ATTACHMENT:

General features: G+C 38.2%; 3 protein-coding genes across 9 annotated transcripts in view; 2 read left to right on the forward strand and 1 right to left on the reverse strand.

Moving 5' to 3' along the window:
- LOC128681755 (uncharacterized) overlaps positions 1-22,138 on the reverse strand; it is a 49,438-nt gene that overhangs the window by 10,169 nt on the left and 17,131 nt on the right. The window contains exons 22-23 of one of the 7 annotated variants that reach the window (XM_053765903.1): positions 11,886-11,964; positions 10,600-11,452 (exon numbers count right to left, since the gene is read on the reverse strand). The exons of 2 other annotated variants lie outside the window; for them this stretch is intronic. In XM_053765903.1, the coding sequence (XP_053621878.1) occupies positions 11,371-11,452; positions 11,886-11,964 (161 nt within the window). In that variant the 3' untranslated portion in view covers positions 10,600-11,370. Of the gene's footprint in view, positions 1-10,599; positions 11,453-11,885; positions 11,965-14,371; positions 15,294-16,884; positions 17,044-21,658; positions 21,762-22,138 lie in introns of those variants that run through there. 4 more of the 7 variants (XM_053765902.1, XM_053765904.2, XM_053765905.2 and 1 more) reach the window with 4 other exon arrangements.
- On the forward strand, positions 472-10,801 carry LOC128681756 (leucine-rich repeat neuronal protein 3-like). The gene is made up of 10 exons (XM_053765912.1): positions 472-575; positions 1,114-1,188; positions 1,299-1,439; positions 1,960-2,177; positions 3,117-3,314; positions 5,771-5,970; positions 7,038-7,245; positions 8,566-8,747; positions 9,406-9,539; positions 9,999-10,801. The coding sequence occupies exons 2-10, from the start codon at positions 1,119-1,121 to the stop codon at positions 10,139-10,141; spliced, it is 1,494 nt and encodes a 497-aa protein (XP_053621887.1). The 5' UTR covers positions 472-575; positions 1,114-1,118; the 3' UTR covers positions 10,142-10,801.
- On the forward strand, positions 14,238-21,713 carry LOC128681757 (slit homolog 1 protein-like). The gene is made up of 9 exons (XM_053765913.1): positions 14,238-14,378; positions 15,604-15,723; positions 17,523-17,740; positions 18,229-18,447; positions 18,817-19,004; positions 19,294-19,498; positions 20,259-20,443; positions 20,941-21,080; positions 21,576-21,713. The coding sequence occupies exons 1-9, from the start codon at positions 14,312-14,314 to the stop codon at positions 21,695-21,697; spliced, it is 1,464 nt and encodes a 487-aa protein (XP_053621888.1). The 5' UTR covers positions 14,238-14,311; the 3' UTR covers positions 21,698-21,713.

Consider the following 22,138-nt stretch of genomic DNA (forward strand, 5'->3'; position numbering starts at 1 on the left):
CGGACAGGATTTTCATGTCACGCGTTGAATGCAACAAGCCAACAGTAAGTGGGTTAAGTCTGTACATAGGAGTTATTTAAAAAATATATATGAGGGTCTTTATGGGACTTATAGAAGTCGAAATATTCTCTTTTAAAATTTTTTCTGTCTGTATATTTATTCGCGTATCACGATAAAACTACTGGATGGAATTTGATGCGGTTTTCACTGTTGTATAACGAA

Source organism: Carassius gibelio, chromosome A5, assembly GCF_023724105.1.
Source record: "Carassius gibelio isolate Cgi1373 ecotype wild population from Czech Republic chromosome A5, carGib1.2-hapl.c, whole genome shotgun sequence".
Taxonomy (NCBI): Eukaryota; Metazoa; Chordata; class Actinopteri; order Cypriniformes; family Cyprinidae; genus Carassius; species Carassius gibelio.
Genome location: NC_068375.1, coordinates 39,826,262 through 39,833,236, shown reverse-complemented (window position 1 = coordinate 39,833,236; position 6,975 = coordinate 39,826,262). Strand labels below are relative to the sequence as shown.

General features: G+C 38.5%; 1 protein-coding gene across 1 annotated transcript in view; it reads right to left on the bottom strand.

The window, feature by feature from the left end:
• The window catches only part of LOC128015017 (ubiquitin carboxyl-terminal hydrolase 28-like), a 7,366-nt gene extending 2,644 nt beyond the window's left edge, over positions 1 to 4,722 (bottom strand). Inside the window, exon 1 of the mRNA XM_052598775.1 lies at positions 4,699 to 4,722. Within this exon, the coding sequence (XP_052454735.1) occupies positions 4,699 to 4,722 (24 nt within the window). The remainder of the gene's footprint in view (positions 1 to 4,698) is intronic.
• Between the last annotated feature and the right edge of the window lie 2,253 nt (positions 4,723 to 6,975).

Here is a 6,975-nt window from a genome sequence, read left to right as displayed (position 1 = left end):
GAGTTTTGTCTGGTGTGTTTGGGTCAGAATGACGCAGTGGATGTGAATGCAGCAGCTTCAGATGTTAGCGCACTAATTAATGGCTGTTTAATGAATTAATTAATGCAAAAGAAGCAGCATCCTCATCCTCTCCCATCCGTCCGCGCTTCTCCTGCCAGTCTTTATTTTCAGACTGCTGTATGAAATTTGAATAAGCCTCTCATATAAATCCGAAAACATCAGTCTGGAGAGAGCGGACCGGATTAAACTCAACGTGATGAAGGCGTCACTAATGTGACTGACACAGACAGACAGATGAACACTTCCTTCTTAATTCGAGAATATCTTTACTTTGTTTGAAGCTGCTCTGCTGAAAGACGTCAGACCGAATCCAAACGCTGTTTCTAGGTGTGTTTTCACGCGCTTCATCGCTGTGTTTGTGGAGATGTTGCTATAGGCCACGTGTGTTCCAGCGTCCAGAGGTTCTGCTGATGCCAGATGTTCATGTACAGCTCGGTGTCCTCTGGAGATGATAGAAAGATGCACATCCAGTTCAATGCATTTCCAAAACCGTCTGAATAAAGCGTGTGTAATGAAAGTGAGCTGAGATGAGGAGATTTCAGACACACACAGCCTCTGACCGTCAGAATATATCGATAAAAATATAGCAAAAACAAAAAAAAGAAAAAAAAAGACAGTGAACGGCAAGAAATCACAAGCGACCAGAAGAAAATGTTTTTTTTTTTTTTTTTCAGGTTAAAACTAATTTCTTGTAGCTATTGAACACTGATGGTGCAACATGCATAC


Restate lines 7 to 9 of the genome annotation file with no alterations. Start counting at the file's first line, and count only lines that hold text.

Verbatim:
CGGACAGGATTTTCATGTCACGCGTTGAATGCAACAAGCCAACAGTAAGTGGGTTAAGTCTGTACATAGGAGTTATTTAAAAAATATATATGAGGGTCTTTATGGGACTTATAGAAGTCGAAATATTCTCTTTTAAAATTTTTTCTGTCTGTATATTTATTCGCGTATCACGATAAAACTACTGGATGGAATTTGATGCGGTTTTCACTGTTGTATAACGAA

Source organism: Carassius gibelio, chromosome A5, assembly GCF_023724105.1.
Source record: "Carassius gibelio isolate Cgi1373 ecotype wild population from Czech Republic chromosome A5, carGib1.2-hapl.c, whole genome shotgun sequence".